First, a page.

plot(x,abs(x),'o') <Enter>

You should get an illustration that looks like a V.

abs(x)

absolute value of x.

acos(x)

arc cosine (inverse cosine) of x between 0 and π.

acosh(x)

inverse hyperbolic cosine of x, i.e., .

asin(x)

arc sine (inverse sine) of x between and .

asinh(x)

inverse hyperbolic sine of x, i.e., .

atan(x)

arc tangent of x between and .

atan2(y, x)

arc tangent of y/x between −π and π.

atanh(x)

inverse hyperbolic tangent of x, i.e., .

ceil(x)

smallest integer which exceeds x, i.e., rounds up to nearest integer, e.g.,  ceil(-3.9) returns -3, ceil(3.9) returns 4.

clock

time and date in a six-element vector, e.g., the statements

t = clock;

fprintf( ' %02.0f:%02.0f:%02.0f\n', t(4), t(5), t(6) );

result in 14:09:03. Note how the hours, minutes and seconds are left-filled  with zeros if necessary.

cos(x)

cosine of x.

cosh(x)

hyperbolic cosine of x, i.e., (see Figure 4.1). FIGURE 4.1 (a) Exponential, (b) hyperbolic sine and (c) hyperbolic cosine functions.

cot(x)

cotangent of x.

csc(x)

cosecant of x.

cumsum(x)

cumulative sum of the elements of x, e.g., cumsum(1:4) returns [1 3 6 10].

date

date in a string in dd-mmm-yyyy format, e.g., 02-Feb-2001.

exp(x)

value of the exponential function (see Figure 4.1).

fix(x)

rounds to the nearest integer towards zero, e.g., fix(-3.9) returns -3,  fix(3.9) returns 3.

floor(x)

largest integer not exceeding x, i.e., rounds down to nearest integer, e.g.,  floor(-3.9) returns -4, floor(3.9) returns 3.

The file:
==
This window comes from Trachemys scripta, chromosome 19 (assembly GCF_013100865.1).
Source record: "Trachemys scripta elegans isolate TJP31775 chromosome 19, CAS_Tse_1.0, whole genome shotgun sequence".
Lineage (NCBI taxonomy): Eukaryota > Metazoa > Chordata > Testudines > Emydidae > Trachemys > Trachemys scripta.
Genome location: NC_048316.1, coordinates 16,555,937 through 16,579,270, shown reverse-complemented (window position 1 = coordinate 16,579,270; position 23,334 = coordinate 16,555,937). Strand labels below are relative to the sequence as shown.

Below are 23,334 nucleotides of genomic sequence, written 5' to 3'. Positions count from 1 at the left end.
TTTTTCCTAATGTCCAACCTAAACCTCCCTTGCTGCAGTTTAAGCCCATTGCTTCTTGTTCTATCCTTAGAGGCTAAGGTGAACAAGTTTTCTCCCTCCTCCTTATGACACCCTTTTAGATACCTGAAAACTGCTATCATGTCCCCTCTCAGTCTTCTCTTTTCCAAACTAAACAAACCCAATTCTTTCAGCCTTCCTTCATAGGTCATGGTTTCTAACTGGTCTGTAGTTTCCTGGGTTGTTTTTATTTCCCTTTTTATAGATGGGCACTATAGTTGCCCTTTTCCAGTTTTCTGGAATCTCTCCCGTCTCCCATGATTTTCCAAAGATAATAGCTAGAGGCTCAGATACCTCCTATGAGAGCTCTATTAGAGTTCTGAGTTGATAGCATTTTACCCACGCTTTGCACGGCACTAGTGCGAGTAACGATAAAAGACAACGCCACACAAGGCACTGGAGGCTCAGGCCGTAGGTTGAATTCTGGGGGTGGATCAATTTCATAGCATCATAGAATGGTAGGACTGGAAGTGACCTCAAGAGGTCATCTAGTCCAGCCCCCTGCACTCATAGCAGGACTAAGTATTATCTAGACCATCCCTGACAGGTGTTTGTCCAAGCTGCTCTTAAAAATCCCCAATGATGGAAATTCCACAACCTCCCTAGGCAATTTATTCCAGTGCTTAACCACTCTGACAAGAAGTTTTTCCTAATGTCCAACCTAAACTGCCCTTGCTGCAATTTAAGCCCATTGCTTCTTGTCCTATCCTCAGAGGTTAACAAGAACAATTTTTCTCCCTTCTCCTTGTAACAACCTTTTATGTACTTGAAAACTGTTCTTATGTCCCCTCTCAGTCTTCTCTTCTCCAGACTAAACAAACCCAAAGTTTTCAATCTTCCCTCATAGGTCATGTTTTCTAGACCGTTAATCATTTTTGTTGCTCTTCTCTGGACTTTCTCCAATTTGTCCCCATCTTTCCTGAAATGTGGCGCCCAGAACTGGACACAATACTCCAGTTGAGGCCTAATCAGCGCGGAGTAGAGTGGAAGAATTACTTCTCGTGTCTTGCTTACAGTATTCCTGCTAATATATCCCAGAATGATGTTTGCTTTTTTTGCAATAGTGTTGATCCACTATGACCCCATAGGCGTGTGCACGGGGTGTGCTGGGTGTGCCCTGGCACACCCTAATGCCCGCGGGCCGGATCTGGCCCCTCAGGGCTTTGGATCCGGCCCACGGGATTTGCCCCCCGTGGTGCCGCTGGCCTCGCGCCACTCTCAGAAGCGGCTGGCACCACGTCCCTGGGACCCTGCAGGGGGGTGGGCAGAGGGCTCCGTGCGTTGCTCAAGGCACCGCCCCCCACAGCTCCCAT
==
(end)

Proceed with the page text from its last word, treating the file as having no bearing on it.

length(x)

number of elements of vector x.

log(x)

natural logarithm of x.

log10(x)

base 10 logarithm of x.

max(x)

maximum element of vector x.

mean(x)

mean value of elements of vector x.

min(x)

minimum element of vector x.

pow2(x) .

prod(x)

product of the elements of x.

rand

pseudo-random number in the interval (0, 1). The value returned is pseudo- random rather than truly random in the sense that there is an algorithm that  determines rand from the initial ‘seed’. The same seed will generate the same  ‘random’ sequence; see a later chapter for how to seed rand by looking in  the index.

realmax

largest positive floating point number on your computer.

realmin

smallest positive floating point number on your computer.

rem(x, y)

remainder when x is divided by y, e.g., rem(19, 5) returns 4 (5 goes 3 times into 19, remainder 4).

Strictly, rem(x, y) returns x - y * n where n = fix(x/y) is the integer  nearest to x/y. This shows how negative and/or non-integer arguments are  handled.

fix and rem are useful for converting smaller units to larger ones, e.g., inches  to feet and inches (one foot = 12 inches). The following statements convert  40 inches this way:

feet = fix(40/12)

inches = rem(40, 12)

Let us next examine an example that will hopefully inspire you to examine all of the functions listed as well as any other function that you may discover that MATLAB supports. Let us consider the arc-cosine, the arc-sine and the arc-tangent functions, i.e., acos(x), asin(x) and atan(x), respectively. If you specify x, i.e., the cosine, the sine and the tangent, respectively, between −1 and 1, what quadrant of the circle are the output angles selected? To provide an answer, the following M-file script was created and executed. The graphical comparison of the computed results is illustrated in Figure 4.2. The REMARKS at the end of the script provides an interpretation of the graphical results and, hence, an answer to the question raised.

%

% Script to compare the acos(x), asin(x), and atan(x)

% functions over the range -1 < x < 1. The values are